9. Long-distance root-to-shoot transport of phytochelatins and cadmium in Arabidopsis.

    PubMed

    Gong, Ji-Ming; Lee, David A; Schroeder, Julian I

    2003-08-19

    Phytochelatin synthases (PCS) mediate cellular heavy-metal resistance in plants, fungi, and worms. However, phytochelatins (PCs) are generally considered to function as intracellular heavy-metal detoxification mechanisms, and whether long-distance transport of PCs occurs during heavy-metal detoxification remains unknown. Here, wheat TaPCS1 cDNA expression was either targeted to Arabidopsis roots with the Arabidopsis alcohol dehydrogenase (Adh) promoter (Adh::TaPCS1/cad1-3) or ectopically expressed with the cauliflower mosaic virus 35S promoter (35S::TaPCS1/cad1-3) in the PC-deficient mutant cad1-3. Adh::TaPCS1/cad1-3 and 35S::TaPCS1/cad1-3 complemented the cadmium, mercury, and arsenic sensitivities of the cad1-3 mutant. Northern blot, RT-PCR, and Western blot analyses showed Adh promoter-driven TaPCS1 expression only in roots and thus demonstrated lack of long-distance TaPCS1 mRNA and protein transport in plants. Fluorescence HPLC analyses showed that under Cd2+ stress, no PCs were detectable in cad1-3. However, in Adh::TaPCS1/cad1-3 plants, PCs were detected in roots and in rosette leaves and stems. Inductively coupled plasma atomic emission spectrometer analyses showed that either root-specific or ectopic expression of TaPCS1 significantly enhanced long-distance Cd2+ transport into stems and rosette leaves. Unexpectedly, transgenic expression of TaPCS1 reduced Cd2+ accumulation in roots compared with cad1-3. The reduced Cd2+ accumulation in roots and enhanced root-to-shoot Cd2+ transport in transgenic plants were abrogated by l-buthionine sulfoximine. The presented findings show that (i) transgenic expression of TaPCS1 suppresses the heavy-metal sensitivity of cad1-3, (ii) PCs can be transported from roots to shoots, and (iii) transgenic expression of the TaPCS1 gene increases long-distance root-to-shoot Cd2+ transport and reduces Cd2+ accumulation in roots. PMID:12909714

  10. Inhibition of Auxin Transport from the Ovary or from the Apical Shoot Induces Parthenocarpic Fruit-Set in Tomato Mediated by Gibberellins1[C][W

    PubMed Central

    Serrani, Juan Carlos; Carrera, Esther; Ruiz-Rivero, Omar; Gallego-Giraldo, Lina; Peres, Lázaro Eustáquio Pereira; García-Martínez, José Luis

    2010-01-01

    Fruit-set in tomato (Solanum lycopersicum) depends on gibberellins and auxins (GAs). Here, we show, using the cv MicroTom, that application of N-1-naphthylphthalamic acid (NPA; an inhibitor of auxin transport) to unpollinated ovaries induced parthenocarpic fruit-set, associated with an increase of indole-3-acetic acid (IAA) content, and that this effect was negated by paclobutrazol (an inhibitor of GA biosynthesis). NPA-induced ovaries contained higher content of GA1 (an active GA) and transcripts of GA biosynthetic genes (SlCPS, SlGA20ox1, and -2). Interestingly, application of NPA to pollinated ovaries prevented their growth, potentially due to supraoptimal IAA accumulation. Plant decapitation and inhibition of auxin transport by NPA from the apical shoot also induced parthenocarpic fruit growth of unpollinated ovaries. Application of IAA to the severed stump negated the plant decapitation effect, indicating that the apical shoot prevents unpollinated ovary growth through IAA transport. Parthenocarpic fruit growth induced by plant decapitation was associated with high levels of GA1 and was counteracted by paclobutrazol treatment. Plant decapitation also produced changes in transcript levels of genes encoding enzymes of GA biosynthesis (SlCPS and SlGA20ox1) in the ovary, quite similar to those found in NPA-induced fruits. All these results suggest that auxin can have opposing effects on fruit-set, either inducing (when accumulated in the ovary) or repressing (when transported from the apical shoot) that process, and that GAs act as mediators in both cases. The effect of NPA application and decapitation on fruit-set induction was also observed in MicroTom lines bearing introgressed DWARF and SELF-PRUNING wild-type alleles. PMID:20388661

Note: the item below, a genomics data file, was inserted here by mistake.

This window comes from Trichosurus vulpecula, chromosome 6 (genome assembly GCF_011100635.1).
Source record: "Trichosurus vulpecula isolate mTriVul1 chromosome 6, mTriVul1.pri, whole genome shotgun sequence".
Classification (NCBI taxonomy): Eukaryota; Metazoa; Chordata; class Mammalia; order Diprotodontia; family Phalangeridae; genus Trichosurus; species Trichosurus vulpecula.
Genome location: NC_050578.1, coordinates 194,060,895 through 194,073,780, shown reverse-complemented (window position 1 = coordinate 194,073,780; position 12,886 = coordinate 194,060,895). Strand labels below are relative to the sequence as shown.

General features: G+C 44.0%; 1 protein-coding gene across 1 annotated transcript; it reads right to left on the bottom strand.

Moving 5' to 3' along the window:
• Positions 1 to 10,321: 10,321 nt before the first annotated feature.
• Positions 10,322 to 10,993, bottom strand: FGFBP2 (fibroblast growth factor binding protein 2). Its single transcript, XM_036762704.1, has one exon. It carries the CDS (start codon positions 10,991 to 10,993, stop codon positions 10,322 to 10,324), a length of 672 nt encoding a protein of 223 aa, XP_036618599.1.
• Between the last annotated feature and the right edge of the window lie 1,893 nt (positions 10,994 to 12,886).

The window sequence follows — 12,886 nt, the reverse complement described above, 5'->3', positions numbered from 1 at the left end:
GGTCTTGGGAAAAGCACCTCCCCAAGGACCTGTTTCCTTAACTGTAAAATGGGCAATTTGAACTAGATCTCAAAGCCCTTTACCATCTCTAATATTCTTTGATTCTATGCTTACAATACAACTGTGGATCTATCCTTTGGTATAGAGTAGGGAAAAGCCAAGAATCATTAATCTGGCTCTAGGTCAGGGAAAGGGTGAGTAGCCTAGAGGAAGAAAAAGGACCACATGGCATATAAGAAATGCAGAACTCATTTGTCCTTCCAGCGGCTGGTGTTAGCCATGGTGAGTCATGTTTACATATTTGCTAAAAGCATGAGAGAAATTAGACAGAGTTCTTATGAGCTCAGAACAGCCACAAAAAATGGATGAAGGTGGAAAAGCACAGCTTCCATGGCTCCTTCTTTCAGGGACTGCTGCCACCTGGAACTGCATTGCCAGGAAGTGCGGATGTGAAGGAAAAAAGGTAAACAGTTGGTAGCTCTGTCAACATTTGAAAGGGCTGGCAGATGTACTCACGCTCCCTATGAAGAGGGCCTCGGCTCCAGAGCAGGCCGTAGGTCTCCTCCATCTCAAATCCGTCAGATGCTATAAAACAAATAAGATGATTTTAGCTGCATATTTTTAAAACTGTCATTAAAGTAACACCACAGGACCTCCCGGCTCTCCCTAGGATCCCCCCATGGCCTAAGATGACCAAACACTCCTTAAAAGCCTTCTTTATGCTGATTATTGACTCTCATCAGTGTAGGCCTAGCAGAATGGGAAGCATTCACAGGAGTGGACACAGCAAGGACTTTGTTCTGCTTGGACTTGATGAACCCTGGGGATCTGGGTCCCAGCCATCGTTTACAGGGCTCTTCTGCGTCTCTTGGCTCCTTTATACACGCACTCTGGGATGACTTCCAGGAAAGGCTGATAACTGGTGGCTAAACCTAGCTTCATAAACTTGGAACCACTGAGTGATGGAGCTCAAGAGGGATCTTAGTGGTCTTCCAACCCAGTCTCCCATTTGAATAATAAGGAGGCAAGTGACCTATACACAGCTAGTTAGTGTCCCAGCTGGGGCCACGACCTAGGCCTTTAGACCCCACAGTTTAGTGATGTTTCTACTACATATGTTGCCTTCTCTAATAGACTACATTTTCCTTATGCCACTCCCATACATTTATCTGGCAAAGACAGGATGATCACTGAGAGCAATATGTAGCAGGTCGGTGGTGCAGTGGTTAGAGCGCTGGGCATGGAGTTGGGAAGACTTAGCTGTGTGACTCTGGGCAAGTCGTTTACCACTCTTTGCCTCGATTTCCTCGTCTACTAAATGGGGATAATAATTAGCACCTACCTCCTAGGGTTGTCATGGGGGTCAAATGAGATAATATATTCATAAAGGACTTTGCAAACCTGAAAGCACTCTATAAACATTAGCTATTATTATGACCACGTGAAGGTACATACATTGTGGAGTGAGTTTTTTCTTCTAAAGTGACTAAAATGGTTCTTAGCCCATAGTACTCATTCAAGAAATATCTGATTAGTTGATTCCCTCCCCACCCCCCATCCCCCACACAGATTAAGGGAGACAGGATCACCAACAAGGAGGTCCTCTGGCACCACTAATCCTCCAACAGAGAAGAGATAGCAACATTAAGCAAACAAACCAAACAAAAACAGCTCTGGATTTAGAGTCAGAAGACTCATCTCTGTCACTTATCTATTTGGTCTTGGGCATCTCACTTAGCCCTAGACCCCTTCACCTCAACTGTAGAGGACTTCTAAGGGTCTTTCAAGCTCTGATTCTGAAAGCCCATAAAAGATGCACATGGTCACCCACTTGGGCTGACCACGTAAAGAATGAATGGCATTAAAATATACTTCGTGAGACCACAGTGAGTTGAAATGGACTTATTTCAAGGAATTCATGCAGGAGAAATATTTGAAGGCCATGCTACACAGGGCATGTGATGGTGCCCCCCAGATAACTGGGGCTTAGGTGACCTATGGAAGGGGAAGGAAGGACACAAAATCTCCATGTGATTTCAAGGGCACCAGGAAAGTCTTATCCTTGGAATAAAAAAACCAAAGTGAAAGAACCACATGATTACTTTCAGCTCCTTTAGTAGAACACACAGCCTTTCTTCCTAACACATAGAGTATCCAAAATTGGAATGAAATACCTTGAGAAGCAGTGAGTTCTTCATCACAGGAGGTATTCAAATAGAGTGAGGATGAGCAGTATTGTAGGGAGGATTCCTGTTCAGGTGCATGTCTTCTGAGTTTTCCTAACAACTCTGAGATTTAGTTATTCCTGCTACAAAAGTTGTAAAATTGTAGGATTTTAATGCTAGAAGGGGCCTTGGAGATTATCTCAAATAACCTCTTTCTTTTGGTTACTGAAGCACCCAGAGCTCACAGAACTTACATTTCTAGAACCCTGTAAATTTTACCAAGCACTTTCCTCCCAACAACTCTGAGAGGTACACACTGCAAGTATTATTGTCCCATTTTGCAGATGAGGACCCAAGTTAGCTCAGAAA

11. Inhibition of auxin transport from the ovary or from the apical shoot induces parthenocarpic fruit-set in tomato mediated by gibberellins.

    PubMed

    Serrani, Juan Carlos; Carrera, Esther; Ruiz-Rivero, Omar; Gallego-Giraldo, Lina; Peres, Lázaro Eustáquio Pereira; García-Martínez, José Luis

    2010-06-01

    Fruit-set in tomato (Solanum lycopersicum) depends on gibberellins and auxins (GAs). Here, we show, using the cv MicroTom, that application of N-1-naphthylphthalamic acid (NPA; an inhibitor of auxin transport) to unpollinated ovaries induced parthenocarpic fruit-set, associated with an increase of indole-3-acetic acid (IAA) content, and that this effect was negated by paclobutrazol (an inhibitor of GA biosynthesis). NPA-induced ovaries contained higher content of GA(1) (an active GA) and transcripts of GA biosynthetic genes (SlCPS, SlGA20ox1, and -2). Interestingly, application of NPA to pollinated ovaries prevented their growth, potentially due to supraoptimal IAA accumulation. Plant decapitation and inhibition of auxin transport by NPA from the apical shoot also induced parthenocarpic fruit growth of unpollinated ovaries. Application of IAA to the severed stump negated the plant decapitation effect, indicating that the apical shoot prevents unpollinated ovary growth through IAA transport. Parthenocarpic fruit growth induced by plant decapitation was associated with high levels of GA(1) and was counteracted by paclobutrazol treatment. Plant decapitation also produced changes in transcript levels of genes encoding enzymes of GA biosynthesis (SlCPS and SlGA20ox1) in the ovary, quite similar to those found in NPA-induced fruits. All these results suggest that auxin can have opposing effects on fruit-set, either inducing (when accumulated in the ovary) or repressing (when transported from the apical shoot) that process, and that GAs act as mediators in both cases. The effect of NPA application and decapitation on fruit-set induction was also observed in MicroTom lines bearing introgressed DWARF and SELF-PRUNING wild-type alleles. PMID:20388661